Congress drops bid to loosen supervision of nuclear agency


Congress is abandoning an effort to loosen Cabinet control over an agency responsible for securing the nation's nuclear weapons stockpile.

A provision in a defense policy bill would have removed the National Nuclear Security Administration from direct control of the Energy Department, where it's been housed since its creation in 2000.

The provision was dropped as House and Senate lawmakers negotiated a compromise defense bill, aides said Monday. The defense bill could come up for a vote in the House this week.

The Trump administration and senior lawmakers from both parties opposed the nuclear provision, but it was included in a defense bill passed by the Senate in June.

The measure would have empowered the NNSA to act nearly on its own, freed from what a report by the Senate Armed Services Committee calls a "flawed DOE organizational process" that has led to "weak accountability, ... insufficient program and budget expertise and poor contract management."

That report cites a series of delays and cost overruns at the agency, including a contentious project to reprocess weapons-grade plutonium and uranium into fuel for commercial reactors at a site in South Carolina.

The White House and Energy Secretary Rick Perry oppose the reorganization, saying it would usurp Perry's authority to set policy in crucial areas. The bill also would make the nuclear agency's general counsel independent of the Energy Department's legal division.

Shaylyn Hynes, a Perry spokeswoman, called the plan "misguided" and said it would "weaken national security efforts by limiting DOE's critical role in managing America's nuclear weapons capabilities."

"It is in the best interest of the safety and security of all Americans to remove this provision from the bill and continue NNSA to be represented by a Cabinet-level official, allowing DOE and NNSA's complementary relationship to remain strong," Hynes said in a statement before the provision was dropped from the defense bill.

The NNSA also opposed the change, saying it could "lead to unnecessary duplication of effort at NNSA for work already being carried out by DOE."

Criticism of the nuclear agency isn't new.

A congressional commission led by a former Army undersecretary and retired Navy admiral concluded in 2014 that it had failed in its mission and relied too heavily on private contractors that had turned it into a massive jobs program with duplicative functions and a "dysfunctional management and operations relationship."

The commission, however, did support the current oversight arrangement.

Perry told Congress this year that there have been "historically questionable expenditures of dollars" by the NNSA, including at the South Carolina nuclear project, but he said officials were working to ensure taxpayers "are getting a good return on our investment."

Perry has moved to cancel the South Carolina project, known as the Mixed Oxide Fuel Fabrication Facility, but it remains open — at a cost of $1.2 million a day — amid a legal challenge by the state. The project's cost has ballooned from $1.4 billion in 2004 to more than $17 billion, and completion is decades away.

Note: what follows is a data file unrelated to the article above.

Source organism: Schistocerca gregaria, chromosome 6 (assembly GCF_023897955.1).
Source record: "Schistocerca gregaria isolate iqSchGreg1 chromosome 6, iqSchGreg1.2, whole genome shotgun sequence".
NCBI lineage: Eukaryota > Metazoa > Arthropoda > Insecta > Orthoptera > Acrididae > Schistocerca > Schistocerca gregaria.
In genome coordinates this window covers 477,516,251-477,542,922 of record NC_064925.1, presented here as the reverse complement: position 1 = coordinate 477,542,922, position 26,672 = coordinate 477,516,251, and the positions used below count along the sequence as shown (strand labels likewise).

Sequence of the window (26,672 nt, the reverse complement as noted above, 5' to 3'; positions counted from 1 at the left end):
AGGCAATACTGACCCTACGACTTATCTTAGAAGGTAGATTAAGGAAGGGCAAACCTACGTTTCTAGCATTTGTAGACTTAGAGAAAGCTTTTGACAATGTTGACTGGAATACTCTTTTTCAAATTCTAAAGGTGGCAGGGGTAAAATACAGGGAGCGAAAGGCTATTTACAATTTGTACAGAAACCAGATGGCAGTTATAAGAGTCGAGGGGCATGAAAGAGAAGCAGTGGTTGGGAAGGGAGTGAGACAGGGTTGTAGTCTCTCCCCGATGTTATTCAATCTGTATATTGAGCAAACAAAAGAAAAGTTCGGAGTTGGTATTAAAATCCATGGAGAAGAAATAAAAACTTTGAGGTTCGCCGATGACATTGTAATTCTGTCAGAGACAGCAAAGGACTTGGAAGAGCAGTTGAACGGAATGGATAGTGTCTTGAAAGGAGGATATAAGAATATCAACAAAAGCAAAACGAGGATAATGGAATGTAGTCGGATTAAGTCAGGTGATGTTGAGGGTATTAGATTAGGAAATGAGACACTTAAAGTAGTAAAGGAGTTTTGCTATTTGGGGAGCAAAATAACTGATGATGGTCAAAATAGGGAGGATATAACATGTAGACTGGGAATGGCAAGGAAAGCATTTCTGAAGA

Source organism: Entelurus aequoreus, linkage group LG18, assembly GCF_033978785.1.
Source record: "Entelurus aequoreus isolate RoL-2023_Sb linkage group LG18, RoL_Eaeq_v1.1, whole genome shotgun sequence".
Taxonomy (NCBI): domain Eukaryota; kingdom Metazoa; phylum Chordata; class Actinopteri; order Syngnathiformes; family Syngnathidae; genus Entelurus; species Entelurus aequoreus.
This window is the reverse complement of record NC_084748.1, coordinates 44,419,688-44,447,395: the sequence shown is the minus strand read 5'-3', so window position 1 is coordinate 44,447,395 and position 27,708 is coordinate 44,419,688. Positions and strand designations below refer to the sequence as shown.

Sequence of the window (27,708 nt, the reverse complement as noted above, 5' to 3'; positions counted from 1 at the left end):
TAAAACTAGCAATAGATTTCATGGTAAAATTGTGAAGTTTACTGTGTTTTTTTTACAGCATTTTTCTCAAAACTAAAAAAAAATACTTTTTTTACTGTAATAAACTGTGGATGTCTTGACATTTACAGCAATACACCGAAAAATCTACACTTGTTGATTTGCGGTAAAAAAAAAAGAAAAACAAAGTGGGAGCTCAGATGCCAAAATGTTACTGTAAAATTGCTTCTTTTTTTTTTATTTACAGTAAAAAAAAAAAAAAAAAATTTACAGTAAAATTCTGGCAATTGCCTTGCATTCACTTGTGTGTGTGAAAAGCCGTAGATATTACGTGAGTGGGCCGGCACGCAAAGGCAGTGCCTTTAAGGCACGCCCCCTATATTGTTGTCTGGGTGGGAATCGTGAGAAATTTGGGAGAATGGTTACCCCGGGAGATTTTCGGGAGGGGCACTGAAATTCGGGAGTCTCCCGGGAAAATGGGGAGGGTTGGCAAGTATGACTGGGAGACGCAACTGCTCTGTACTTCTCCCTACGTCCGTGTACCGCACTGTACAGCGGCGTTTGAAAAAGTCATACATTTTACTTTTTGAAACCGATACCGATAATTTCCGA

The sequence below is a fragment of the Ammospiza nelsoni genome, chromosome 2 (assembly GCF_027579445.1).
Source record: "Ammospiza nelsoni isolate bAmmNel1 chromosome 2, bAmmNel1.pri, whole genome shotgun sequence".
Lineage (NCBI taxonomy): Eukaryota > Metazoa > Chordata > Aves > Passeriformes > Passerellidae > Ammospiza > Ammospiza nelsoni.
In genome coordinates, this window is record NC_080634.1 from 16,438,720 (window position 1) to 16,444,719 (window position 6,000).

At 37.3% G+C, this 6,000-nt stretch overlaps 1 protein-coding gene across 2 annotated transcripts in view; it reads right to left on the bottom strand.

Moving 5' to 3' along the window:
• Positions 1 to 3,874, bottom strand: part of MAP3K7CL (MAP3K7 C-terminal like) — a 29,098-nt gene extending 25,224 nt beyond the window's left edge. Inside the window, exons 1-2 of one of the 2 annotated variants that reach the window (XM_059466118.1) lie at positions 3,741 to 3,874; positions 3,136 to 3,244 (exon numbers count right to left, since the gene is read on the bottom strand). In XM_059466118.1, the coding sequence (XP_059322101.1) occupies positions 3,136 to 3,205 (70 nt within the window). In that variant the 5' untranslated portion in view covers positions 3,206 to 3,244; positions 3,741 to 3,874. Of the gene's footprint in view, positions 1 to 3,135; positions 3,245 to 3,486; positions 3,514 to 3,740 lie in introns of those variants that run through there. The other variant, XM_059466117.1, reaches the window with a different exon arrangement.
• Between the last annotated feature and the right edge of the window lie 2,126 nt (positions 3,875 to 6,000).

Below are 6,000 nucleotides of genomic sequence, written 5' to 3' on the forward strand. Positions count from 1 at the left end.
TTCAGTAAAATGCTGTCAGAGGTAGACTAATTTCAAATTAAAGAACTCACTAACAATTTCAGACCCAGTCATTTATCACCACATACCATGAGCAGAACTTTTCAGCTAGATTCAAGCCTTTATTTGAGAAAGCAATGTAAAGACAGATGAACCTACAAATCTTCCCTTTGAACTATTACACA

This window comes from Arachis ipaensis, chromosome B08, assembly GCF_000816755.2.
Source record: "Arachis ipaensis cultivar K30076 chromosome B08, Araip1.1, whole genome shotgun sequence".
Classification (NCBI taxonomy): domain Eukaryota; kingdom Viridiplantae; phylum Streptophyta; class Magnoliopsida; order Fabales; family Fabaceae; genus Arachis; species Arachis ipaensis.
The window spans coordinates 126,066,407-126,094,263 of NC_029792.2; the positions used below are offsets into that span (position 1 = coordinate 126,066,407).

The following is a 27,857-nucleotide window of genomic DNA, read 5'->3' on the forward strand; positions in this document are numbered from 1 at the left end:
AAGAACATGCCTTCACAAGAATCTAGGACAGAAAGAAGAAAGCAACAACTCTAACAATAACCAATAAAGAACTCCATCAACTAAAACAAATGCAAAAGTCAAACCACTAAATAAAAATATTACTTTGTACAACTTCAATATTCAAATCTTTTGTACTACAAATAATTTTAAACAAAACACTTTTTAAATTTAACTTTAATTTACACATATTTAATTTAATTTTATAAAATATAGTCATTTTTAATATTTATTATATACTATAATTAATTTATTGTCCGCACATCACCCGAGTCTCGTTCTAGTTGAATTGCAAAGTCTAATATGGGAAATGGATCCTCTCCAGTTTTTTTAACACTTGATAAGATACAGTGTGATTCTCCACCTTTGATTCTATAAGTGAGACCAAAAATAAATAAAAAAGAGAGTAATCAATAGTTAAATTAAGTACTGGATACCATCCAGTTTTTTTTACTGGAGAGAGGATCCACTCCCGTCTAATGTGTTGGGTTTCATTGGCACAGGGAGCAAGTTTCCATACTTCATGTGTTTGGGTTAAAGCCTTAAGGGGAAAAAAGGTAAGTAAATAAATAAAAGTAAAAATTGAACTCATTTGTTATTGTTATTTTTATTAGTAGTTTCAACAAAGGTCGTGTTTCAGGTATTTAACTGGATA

___

Follow Matthew Daly: https://twitter.com/MatthewDalyWDC


Reader Comments ...


Next Up in

Flash flood kills 5 children, 4 adults at Arizona swim hole
Flash flood kills 5 children, 4 adults at Arizona swim hole

TONTO NATIONAL FOREST, Ariz. (AP) - Adults, teens and children as young as 2 were enjoying a summer afternoon by cooling off in an Arizona creek when the gentle waters turned deadly. The group from the Phoenix and Flagstaff areas had met Saturday for a day trip along a popular swimming hole near Payson, about 100 miles (160.9 kilometers) northeast...
Human remains found in search for missing men, 1 victim identified
Human remains found in search for missing men, 1 victim identified

NEW HOPE, Pa. (AP) - Investigators found the body of one of four missing young men along with other human remains buried on a Pennsylvania farm, and vowed to "bring each and every one of these lost boys home to their families." Cadaver dogs led them to the spot on the 90-acre (36-hectare) farm in Solebury Township where they discovered human...
North Korea claims it tested first intercontinental missile
North Korea claims it tested first intercontinental missile

SEOUL, South Korea (AP) - North Korea claimed to have tested its first intercontinental ballistic missile in a launch Tuesday, a potential game-changing development in its push to militarily challenge Washington - but a declaration that conflicts with earlier South Korean and U.S. assessments that it had an intermediate range. The North has previously...
The ESPYS on Channel 2: Michael Phelps, Simone Biles among finalists
The ESPYS on Channel 2: Michael Phelps, Simone Biles among finalists

Multiple stars from last summer's Rio Olympics highlight this year's nominees for best male and female athletes for The ESPYS. Swimmer Michael Phelps, who won five gold medals in Rio, joins National League MVP Kris Bryant of the Chicago Cubs, Pittsburgh Penguins captain Sidney Crosby and Oklahoma City Thunder guard Russell Westbrook as the four nominees...
Tropical Storm Cindy makes landfall in Louisiana
Tropical Storm Cindy makes landfall in Louisiana

Gulf Coast states were in for a third day of rough weather as Tropical Storm Cindy sloshed ashore early Thursday in southwestern Louisiana. Already blamed for one death in Alabama, Cindy was expected to keep churning seas and spin off bands of severe weather from eastern Texas to northwestern Florida. The storm's maximum sustained winds had decreased...
More Stories